Matthew 27:46-50: About the ninth hour Jesus cried out in a loud voice, "Eloi, Eloi, lama sabachthani?"--which means, "My God, my God, why have you forsaken me?" When some of those standing there heard this, they said, "He's calling Elijah." Immediately one of them ran and got a sponge. He filled it with wine vinegar, put it on a stick, and offered it to Jesus to drink. The rest said, "Now leave him alone. Let's see if Elijah comes to save him." And when Jesus had cried out again in a loud voice, he gave up his spirit.

    From this passage, there's the whole sponge and vingegar thing after Jesus speaks, during which he could have said any number of words. And as you pointed out, Matthew and Mark's accounts are pretty much the same.

    In Matthew's account it says that Jesus cried out again in a loud voice before he died. Luke tells us what Jesus actually cried out:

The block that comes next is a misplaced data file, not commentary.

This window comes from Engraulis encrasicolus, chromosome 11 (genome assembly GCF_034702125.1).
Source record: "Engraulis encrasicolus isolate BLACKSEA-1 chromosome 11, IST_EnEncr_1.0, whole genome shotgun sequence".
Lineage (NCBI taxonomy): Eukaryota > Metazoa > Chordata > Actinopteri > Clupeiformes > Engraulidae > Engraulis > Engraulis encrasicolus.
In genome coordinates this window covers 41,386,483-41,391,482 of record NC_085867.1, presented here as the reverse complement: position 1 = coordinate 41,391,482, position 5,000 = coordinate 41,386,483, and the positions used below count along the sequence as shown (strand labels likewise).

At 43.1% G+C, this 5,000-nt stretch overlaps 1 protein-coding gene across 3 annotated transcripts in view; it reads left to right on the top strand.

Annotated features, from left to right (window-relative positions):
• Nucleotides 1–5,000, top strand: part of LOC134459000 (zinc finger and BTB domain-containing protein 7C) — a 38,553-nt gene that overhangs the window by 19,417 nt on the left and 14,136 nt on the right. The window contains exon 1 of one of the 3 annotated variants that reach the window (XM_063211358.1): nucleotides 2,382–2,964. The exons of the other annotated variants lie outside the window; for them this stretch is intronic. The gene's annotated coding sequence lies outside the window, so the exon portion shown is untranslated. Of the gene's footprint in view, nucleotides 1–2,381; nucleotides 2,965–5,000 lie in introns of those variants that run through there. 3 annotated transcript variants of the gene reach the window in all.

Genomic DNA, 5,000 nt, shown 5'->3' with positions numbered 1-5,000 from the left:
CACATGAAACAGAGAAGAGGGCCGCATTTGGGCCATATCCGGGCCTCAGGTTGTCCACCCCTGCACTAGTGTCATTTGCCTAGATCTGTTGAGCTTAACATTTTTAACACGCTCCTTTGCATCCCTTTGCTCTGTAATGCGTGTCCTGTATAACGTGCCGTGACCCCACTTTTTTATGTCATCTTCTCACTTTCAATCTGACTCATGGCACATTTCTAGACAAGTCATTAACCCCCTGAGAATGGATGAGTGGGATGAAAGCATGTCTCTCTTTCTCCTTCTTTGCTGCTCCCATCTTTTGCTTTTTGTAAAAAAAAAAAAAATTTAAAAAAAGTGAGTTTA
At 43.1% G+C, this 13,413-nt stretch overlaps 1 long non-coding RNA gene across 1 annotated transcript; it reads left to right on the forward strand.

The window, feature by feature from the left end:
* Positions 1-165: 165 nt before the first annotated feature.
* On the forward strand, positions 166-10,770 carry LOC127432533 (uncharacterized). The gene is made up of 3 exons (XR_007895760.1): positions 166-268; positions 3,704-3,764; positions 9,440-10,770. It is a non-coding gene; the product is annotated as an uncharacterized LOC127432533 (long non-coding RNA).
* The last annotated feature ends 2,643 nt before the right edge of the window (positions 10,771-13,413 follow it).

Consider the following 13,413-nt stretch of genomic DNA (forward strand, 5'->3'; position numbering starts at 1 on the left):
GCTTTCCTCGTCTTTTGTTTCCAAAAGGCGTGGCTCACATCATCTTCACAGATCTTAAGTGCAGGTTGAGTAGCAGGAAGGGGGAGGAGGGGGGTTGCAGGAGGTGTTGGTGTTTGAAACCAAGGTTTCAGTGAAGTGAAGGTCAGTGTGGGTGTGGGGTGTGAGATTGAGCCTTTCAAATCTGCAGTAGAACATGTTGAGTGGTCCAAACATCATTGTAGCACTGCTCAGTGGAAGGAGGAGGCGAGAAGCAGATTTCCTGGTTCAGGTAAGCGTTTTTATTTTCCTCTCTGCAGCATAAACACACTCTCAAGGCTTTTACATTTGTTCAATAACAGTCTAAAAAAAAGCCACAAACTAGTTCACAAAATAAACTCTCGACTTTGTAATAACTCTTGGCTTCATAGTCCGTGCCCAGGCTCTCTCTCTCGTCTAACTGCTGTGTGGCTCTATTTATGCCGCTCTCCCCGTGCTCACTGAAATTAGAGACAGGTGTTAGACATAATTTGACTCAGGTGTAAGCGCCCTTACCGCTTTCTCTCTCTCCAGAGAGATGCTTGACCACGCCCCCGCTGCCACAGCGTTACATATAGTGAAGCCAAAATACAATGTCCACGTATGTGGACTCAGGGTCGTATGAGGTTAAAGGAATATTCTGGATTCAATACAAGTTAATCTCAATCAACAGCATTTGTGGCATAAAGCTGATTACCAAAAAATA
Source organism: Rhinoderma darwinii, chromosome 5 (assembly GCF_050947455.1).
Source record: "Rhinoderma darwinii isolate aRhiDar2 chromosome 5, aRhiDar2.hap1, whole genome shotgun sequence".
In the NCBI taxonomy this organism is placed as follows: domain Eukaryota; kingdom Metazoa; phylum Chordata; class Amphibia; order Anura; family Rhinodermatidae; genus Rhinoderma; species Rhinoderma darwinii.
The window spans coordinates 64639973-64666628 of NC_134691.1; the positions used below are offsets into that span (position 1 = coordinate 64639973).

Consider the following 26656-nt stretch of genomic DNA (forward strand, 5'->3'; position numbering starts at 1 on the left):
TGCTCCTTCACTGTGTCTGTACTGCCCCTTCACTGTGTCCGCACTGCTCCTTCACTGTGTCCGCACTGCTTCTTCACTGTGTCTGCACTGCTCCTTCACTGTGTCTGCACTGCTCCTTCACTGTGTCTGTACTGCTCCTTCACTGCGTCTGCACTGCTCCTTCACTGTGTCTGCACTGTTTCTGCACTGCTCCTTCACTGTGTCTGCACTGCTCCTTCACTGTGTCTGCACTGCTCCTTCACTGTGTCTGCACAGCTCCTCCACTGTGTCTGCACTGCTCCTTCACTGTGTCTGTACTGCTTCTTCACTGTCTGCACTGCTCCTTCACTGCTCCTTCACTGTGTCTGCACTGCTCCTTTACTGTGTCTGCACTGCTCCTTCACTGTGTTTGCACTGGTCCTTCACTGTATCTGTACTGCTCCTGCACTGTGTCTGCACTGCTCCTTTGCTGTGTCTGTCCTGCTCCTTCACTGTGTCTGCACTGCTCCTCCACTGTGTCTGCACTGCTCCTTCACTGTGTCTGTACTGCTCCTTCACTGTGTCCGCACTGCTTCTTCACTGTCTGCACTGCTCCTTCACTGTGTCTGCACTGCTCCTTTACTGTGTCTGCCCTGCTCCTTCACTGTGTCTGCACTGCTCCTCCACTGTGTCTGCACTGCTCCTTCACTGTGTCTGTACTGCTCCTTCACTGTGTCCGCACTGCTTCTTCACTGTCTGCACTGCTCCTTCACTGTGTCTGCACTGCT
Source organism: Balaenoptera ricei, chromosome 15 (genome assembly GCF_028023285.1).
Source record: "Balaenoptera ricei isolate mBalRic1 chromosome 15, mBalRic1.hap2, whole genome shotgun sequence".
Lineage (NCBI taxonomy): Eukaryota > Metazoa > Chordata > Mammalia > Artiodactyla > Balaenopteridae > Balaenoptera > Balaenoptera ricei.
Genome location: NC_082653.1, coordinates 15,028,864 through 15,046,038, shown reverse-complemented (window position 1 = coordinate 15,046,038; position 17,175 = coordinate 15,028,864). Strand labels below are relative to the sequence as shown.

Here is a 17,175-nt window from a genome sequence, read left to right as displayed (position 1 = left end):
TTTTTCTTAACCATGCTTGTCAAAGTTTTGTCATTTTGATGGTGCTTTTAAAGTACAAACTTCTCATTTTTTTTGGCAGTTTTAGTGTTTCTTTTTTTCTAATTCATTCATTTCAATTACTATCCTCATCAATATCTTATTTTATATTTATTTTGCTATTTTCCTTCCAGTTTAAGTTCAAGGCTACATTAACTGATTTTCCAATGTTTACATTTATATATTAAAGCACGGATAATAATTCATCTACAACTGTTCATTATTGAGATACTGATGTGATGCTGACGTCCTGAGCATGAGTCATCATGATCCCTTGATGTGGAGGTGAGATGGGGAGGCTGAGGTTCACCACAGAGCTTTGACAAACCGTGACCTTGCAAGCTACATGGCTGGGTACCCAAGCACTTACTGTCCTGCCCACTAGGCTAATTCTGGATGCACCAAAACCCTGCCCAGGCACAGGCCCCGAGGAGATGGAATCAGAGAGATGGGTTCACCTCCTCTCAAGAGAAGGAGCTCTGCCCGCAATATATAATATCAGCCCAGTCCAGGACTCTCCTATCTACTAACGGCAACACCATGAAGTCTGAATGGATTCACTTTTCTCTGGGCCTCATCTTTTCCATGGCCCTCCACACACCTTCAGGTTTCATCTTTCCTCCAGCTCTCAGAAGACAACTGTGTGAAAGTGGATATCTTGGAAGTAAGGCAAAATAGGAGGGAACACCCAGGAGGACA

Luke 23:46: Jesus called out with a loud voice, "Father, into your hands I commit my spirit." When he had said this, he breathed his last.

    And I believe that his words in John's gospel are what he said with the last dying breath that Luke refers to - it's only three words after all.

    That's my take on it all anyway. There's actually loads of examples in the gospels of accounts that are incomplete in any of them, but when you put them together, you get the full picture.

    For example, check this out:

    Matthew 26:67-68: Others slapped him and said, "Prophesy to us, Christ. Who hit you?"